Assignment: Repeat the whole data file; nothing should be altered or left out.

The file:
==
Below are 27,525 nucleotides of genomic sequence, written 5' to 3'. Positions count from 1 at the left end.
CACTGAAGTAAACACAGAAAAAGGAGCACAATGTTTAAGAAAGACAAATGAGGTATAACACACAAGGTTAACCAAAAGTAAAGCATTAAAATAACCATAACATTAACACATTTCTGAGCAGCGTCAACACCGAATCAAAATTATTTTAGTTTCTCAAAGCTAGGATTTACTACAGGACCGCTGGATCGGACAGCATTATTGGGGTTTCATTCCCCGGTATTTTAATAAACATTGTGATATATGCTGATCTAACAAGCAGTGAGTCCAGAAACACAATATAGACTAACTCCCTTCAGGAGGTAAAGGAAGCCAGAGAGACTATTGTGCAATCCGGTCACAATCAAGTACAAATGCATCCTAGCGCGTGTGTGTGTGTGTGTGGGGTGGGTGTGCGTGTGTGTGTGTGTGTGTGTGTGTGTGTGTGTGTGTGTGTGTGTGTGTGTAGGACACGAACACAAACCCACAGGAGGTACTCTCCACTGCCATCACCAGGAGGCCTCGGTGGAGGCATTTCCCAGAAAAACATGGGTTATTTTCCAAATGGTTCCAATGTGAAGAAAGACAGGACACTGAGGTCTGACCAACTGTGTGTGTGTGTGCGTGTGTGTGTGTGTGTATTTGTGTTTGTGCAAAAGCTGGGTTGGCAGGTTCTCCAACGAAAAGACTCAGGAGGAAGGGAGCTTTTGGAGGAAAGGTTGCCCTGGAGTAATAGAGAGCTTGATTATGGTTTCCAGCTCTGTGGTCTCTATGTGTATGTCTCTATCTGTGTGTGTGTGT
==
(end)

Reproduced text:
Below are 27,525 nucleotides of genomic sequence, written 5' to 3'. Positions count from 1 at the left end.
CACTGAAGTAAACACAGAAAAAGGAGCACAATGTTTAAGAAAGACAAATGAGGTATAACACACAAGGTTAACCAAAAGTAAAGCATTAAAATAACCATAACATTAACACATTTCTGAGCAGCGTCAACACCGAATCAAAATTATTTTAGTTTCTCAAAGCTAGGATTTACTACAGGACCGCTGGATCGGACAGCATTATTGGGGTTTCATTCCCCGGTATTTTAATAAACATTGTGATATATGCTGATCTAACAAGCAGTGAGTCCAGAAACACAATATAGACTAACTCCCTTCAGGAGGTAAAGGAAGCCAGAGAGACTATTGTGCAATCCGGTCACAATCAAGTACAAATGCATCCTAGCGCGTGTGTGTGTGTGTGTGGGGTGGGTGTGCGTGTGTGTGTGTGTGTGTGTGTGTGTGTGTGTGTGTGTGTGTGTGTGTGTAGGACACGAACACAAACCCACAGGAGGTACTCTCCACTGCCATCACCAGGAGGCCTCGGTGGAGGCATTTCCCAGAAAAACATGGGTTATTTTCCAAATGGTTCCAATGTGAAGAAAGACAGGACACTGAGGTCTGACCAACTGTGTGTGTGTGTGCGTGTGTGTGTGTGTGTATTTGTGTTTGTGCAAAAGCTGGGTTGGCAGGTTCTCCAACGAAAAGACTCAGGAGGAAGGGAGCTTTTGGAGGAAAGGTTGCCCTGGAGTAATAGAGAGCTTGATTATGGTTTCCAGCTCTGTGGTCTCTATGTGTATGTCTCTATCTGTGTGTGTGTGT